It only arrived February 3, 2020 and that makes it 76 days since arriving to reenter service. It hasn't seen service in 375 plus days since I don't know when it did its last trip.4405 has entered service this morning on 511 (511Abus)
It only arrived February 3, 2020 and that makes it 76 days since arriving to reenter service. It hasn't seen service in 375 plus days since I don't know when it did its last trip.
4404 last seen 8 days ago and arrived March 13, 2020 = 37 days
4403 on the yard service track and arrived February 27, 2020 = 52 days
4401 last seen 6 days ago and arrived March 23, 2020 27 days
In 1891, the Toronto Railway Company (TRC) was created, taking over the city’s streetcar system from its predecessor, the Toronto Street Railway. The TRC quickly began electrifying Toronto’s transit network, operating fifteen routes across the city. Electric streetcars were faster than horse-drawn trams, and passengers had difficulties figuring out which streetcar was theirs at night.
This was a problem as many streetcar routes overlapped. For example, Dupont and Avenue Road streetcars operated on Yonge Street south of Bloor, and Belt Line and Yonge streetcars both ran on Front Street. While the TRC had metal signs on the top and sides of each streetcar to denote the route, they weren’t illuminated. With electric light still in its infancy — arc lamps were too intense while early incandescent lamps were too dull to adequately illuminate route signs — the TRC developed an ingenious solution: uniquely coloured glass bulbs mounted on the roof, lit by interior lights. These lights became known as “bull’s eyes.”
Under this scheme, the Yonge Streetcar could be identified by one blue light, while the Broadview Streetcar could be identified with red and green lights. This system required passengers to memorize their route’s colours, and as new routes were introduced, changed, or withdrawn, it became cumbersome. Eventually, lighting technology caught up: while back-lit destination signs were possible by 1910, the TRC became hesitant to spend any capital funds to modernize its fleet or expand the streetcar railway network. The City of Toronto was forced to start its own streetcar system, the Toronto Civic Railway, to serve outlying neighbourhoods.
Though the Ontario Railway Board (predecessor to the Ontario Municipal Board) refused to force the TRC to expand the street railway network beyond the 1891 boundaries, it ordered the TRC to install backlit route signs. These new signs were introduced in February 1913, and those unique coloured bulbs disappeared by 1915. Six years later, the TRC’s franchise was up, and the city-owned Toronto Transportation Commission came into being.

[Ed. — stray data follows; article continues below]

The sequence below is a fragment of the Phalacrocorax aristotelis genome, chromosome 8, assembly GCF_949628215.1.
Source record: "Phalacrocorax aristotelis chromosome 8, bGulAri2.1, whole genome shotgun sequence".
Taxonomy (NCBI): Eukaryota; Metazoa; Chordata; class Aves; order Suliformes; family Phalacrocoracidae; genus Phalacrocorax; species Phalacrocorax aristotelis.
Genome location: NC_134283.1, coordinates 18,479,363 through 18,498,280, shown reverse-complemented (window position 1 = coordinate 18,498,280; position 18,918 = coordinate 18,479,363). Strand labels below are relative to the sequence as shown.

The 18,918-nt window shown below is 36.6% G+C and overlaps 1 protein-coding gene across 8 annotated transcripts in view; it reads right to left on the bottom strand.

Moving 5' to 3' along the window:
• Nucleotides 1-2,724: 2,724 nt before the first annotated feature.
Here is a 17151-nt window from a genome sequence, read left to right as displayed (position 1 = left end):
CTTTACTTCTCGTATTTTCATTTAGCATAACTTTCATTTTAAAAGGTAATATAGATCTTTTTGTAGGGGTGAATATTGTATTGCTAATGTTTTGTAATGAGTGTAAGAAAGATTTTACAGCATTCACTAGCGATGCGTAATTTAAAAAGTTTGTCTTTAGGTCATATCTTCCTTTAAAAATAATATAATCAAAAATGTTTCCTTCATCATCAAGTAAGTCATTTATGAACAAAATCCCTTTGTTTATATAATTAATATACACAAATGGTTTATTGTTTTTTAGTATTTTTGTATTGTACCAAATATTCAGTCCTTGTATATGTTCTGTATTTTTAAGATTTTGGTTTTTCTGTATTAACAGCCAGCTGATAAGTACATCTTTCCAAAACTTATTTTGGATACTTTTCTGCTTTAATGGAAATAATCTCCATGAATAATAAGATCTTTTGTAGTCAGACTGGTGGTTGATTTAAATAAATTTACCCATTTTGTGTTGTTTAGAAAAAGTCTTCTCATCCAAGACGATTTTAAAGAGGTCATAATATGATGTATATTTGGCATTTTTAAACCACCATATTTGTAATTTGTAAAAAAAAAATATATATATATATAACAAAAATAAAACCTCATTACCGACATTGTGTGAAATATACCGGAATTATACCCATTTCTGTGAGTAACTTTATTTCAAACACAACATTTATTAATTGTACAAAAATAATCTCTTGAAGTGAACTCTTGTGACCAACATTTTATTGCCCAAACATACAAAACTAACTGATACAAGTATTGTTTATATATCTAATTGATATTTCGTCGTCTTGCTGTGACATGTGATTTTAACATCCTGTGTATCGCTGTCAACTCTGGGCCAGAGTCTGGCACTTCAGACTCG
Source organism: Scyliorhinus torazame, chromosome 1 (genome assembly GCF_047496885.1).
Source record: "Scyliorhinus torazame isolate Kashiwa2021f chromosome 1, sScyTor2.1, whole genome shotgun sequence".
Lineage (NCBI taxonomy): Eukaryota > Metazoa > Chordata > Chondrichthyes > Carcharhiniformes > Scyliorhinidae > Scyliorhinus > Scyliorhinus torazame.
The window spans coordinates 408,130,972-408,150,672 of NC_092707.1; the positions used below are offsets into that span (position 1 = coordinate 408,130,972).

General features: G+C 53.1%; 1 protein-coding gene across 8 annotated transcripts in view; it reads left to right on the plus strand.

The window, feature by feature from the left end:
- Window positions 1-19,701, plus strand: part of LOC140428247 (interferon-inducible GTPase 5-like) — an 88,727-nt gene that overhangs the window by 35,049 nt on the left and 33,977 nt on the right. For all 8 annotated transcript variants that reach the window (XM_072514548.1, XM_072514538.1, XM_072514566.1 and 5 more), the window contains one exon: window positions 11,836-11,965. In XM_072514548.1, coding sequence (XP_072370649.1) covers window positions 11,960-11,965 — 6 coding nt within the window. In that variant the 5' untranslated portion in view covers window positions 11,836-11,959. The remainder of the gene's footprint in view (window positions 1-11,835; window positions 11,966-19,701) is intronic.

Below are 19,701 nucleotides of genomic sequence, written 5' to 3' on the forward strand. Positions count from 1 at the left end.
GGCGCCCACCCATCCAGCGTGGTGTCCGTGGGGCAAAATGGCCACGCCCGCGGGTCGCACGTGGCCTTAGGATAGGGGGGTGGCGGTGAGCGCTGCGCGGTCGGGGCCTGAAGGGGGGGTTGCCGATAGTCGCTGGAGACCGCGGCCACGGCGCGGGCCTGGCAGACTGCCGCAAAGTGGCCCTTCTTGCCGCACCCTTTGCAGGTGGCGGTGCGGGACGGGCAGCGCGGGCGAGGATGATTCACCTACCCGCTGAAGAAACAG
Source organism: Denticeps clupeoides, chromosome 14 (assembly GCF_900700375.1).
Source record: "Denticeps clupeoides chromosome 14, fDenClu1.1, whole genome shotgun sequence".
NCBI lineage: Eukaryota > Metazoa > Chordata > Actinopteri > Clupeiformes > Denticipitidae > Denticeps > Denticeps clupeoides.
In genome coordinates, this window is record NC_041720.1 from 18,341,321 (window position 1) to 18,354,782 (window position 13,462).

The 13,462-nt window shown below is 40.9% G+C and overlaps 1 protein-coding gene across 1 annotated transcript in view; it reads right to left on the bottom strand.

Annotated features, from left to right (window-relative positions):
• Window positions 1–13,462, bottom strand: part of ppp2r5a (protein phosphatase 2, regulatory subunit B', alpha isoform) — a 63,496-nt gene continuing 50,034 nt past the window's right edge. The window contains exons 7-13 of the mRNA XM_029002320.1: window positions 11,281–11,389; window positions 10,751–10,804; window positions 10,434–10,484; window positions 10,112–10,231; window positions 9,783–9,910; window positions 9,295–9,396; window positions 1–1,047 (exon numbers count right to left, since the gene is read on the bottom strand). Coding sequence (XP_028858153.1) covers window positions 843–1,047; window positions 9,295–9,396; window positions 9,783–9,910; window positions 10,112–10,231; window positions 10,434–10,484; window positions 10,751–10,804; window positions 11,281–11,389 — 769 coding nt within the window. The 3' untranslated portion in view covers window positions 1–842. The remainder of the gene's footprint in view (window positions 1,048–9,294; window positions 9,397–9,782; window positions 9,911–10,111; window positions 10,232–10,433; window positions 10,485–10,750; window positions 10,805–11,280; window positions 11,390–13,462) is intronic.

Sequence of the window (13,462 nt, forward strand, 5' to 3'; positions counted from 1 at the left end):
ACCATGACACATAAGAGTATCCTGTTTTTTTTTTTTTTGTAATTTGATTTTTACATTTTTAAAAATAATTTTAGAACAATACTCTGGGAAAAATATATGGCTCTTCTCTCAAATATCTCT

In 1935, the TTC re-introduced “bull’s eyes” to its streetcar fleet. Officially known as an advance light, a single roof-mounted light, which gave off a blue-green hue, was designed to let waiting passengers know a streetcar was on its way. At the same time, the TTC installed dash lights, which both illuminated advertising cards and provided additional lighting, a useful safety feature.
New PCC streetcars, which began arriving in 1938, were built with the advance lights already installed. By 1940, all streetcars, including the remaining wooden cars acquired from the Toronto Railway Company, were equipped with advance lights. After the Second World War, PCC streetcars purchased from cities such as Cincinnati, St. Louis, and Kansas City, were similarly fitted with the roof-mounted lamps.
By the 1970s, the TTC decided to maintain its street railway fleet after planning for their eventual replacement with buses and subways, and sought a replacement fleet for its ageing PCCs. The new Canadian Light Rail Vehicles (CLRVs) and Articulated Light Rail Vehicles (ALRVs) were designed with dual advance lamps, mounted within the streetcar body, immediately above the destination sign.
Advance lights were introduced to TTC buses starting in the mid-1990s, as new wheelchair-accessible vehicles were added to the fleet, starting with high-floor Orion V and Nova RTS buses, and continuing with newer low-floor vehicles. Blue lights indicated that the bus was accessible. As a bonus, when combined with new digital orange LED destination signs, the bus advance lights served to further improve the visibility of approaching transit vehicles.
The new Bombardier Flexity streetcars are similarly equipped with new blue LED lights, as they too are fully accessible vehicles. While blue advance lights are unique to TTC buses, the new light rail vehicles for Waterloo Region’s ION LRT, also built by Bombardier, sport similar blue lights.
I fail to see any reason why they would, there doesn't really seem to be any reason for them to have green bulls eyes, they have now become standard to have blue ones even the subway trains have blue bulls eyes at the top of them as well now too.Maybe it is just me, but I would like to see the TTC put back the green “bull’s eyes” light on the new streetcars.
I fail to see any reason why they would, there doesn't really seem to be any reason for them to have green bulls eyes, they have now become standard to have blue ones even the subway trains have blue bulls eyes at the top of them as well now too.
The buses have yellow lights on their roofs, so streetcars should have one green light on their roof.
Are you thinking of the three in centre and one on each side? They are required on all motor vehicles over certain dimensions, along with lights on the side and rear.
Streetcars, being "railway" cars, don't need the yellow warnings lights. That is also why streetcars, light rail vehicles and heavy rail vehicles (subway cars) don't have license plates on them.